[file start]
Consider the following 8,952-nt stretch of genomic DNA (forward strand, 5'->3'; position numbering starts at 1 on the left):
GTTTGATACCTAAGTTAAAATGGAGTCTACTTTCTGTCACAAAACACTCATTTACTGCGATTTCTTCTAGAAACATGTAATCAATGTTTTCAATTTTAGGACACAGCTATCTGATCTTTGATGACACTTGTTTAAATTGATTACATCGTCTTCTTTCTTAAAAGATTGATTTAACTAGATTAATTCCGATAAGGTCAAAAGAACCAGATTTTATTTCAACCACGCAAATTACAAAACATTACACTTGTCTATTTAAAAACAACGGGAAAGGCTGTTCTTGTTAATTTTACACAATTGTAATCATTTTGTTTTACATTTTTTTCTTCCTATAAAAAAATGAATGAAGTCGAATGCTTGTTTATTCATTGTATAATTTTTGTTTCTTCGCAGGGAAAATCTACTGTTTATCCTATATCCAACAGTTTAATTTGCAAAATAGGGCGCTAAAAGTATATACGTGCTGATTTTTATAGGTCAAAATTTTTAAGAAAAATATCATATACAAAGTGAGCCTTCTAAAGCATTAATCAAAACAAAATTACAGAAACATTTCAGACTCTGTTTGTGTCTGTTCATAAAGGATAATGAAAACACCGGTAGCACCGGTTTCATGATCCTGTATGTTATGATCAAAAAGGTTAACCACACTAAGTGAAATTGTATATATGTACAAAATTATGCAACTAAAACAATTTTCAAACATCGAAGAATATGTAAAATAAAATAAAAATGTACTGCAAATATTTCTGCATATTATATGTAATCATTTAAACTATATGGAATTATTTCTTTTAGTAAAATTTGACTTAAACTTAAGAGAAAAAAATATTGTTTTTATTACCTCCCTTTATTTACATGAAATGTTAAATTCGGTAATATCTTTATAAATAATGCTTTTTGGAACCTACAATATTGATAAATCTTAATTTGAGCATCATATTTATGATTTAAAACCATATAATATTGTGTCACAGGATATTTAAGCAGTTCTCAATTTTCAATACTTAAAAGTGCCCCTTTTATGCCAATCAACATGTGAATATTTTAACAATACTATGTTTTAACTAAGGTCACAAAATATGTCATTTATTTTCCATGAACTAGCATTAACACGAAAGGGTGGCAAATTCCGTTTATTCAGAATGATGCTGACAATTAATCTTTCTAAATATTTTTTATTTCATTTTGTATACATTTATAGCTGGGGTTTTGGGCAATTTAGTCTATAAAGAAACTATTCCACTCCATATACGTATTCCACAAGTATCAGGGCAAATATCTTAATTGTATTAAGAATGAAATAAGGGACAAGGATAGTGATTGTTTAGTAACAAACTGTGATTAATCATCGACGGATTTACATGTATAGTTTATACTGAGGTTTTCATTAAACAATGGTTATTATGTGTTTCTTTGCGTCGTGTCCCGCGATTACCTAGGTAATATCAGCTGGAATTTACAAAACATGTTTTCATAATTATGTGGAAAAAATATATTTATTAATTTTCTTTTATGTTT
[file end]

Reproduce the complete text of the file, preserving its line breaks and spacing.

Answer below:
Consider the following 8,952-nt stretch of genomic DNA (forward strand, 5'->3'; position numbering starts at 1 on the left):
GTTTGATACCTAAGTTAAAATGGAGTCTACTTTCTGTCACAAAACACTCATTTACTGCGATTTCTTCTAGAAACATGTAATCAATGTTTTCAATTTTAGGACACAGCTATCTGATCTTTGATGACACTTGTTTAAATTGATTACATCGTCTTCTTTCTTAAAAGATTGATTTAACTAGATTAATTCCGATAAGGTCAAAAGAACCAGATTTTATTTCAACCACGCAAATTACAAAACATTACACTTGTCTATTTAAAAACAACGGGAAAGGCTGTTCTTGTTAATTTTACACAATTGTAATCATTTTGTTTTACATTTTTTTCTTCCTATAAAAAAATGAATGAAGTCGAATGCTTGTTTATTCATTGTATAATTTTTGTTTCTTCGCAGGGAAAATCTACTGTTTATCCTATATCCAACAGTTTAATTTGCAAAATAGGGCGCTAAAAGTATATACGTGCTGATTTTTATAGGTCAAAATTTTTAAGAAAAATATCATATACAAAGTGAGCCTTCTAAAGCATTAATCAAAACAAAATTACAGAAACATTTCAGACTCTGTTTGTGTCTGTTCATAAAGGATAATGAAAACACCGGTAGCACCGGTTTCATGATCCTGTATGTTATGATCAAAAAGGTTAACCACACTAAGTGAAATTGTATATATGTACAAAATTATGCAACTAAAACAATTTTCAAACATCGAAGAATATGTAAAATAAAATAAAAATGTACTGCAAATATTTCTGCATATTATATGTAATCATTTAAACTATATGGAATTATTTCTTTTAGTAAAATTTGACTTAAACTTAAGAGAAAAAAATATTGTTTTTATTACCTCCCTTTATTTACATGAAATGTTAAATTCGGTAATATCTTTATAAATAATGCTTTTTGGAACCTACAATATTGATAAATCTTAATTTGAGCATCATATTTATGATTTAAAACCATATAATATTGTGTCACAGGATATTTAAGCAGTTCTCAATTTTCAATACTTAAAAGTGCCCCTTTTATGCCAATCAACATGTGAATATTTTAACAATACTATGTTTTAACTAAGGTCACAAAATATGTCATTTATTTTCCATGAACTAGCATTAACACGAAAGGGTGGCAAATTCCGTTTATTCAGAATGATGCTGACAATTAATCTTTCTAAATATTTTTTATTTCATTTTGTATACATTTATAGCTGGGGTTTTGGGCAATTTAGTCTATAAAGAAACTATTCCACTCCATATACGTATTCCACAAGTATCAGGGCAAATATCTTAATTGTATTAAGAATGAAATAAGGGACAAGGATAGTGATTGTTTAGTAACAAACTGTGATTAATCATCGACGGATTTACATGTATAGTTTATACTGAGGTTTTCATTAAACAATGGTTATTATGTGTTTCTTTGCGTCGTGTCCCGCGATTACCTAGGTAATATCAGCTGGAATTTACAAAACATGTTTTCATAATTATGTGGAAAAAATATATTTATTAATTTTCTTTTATGTTT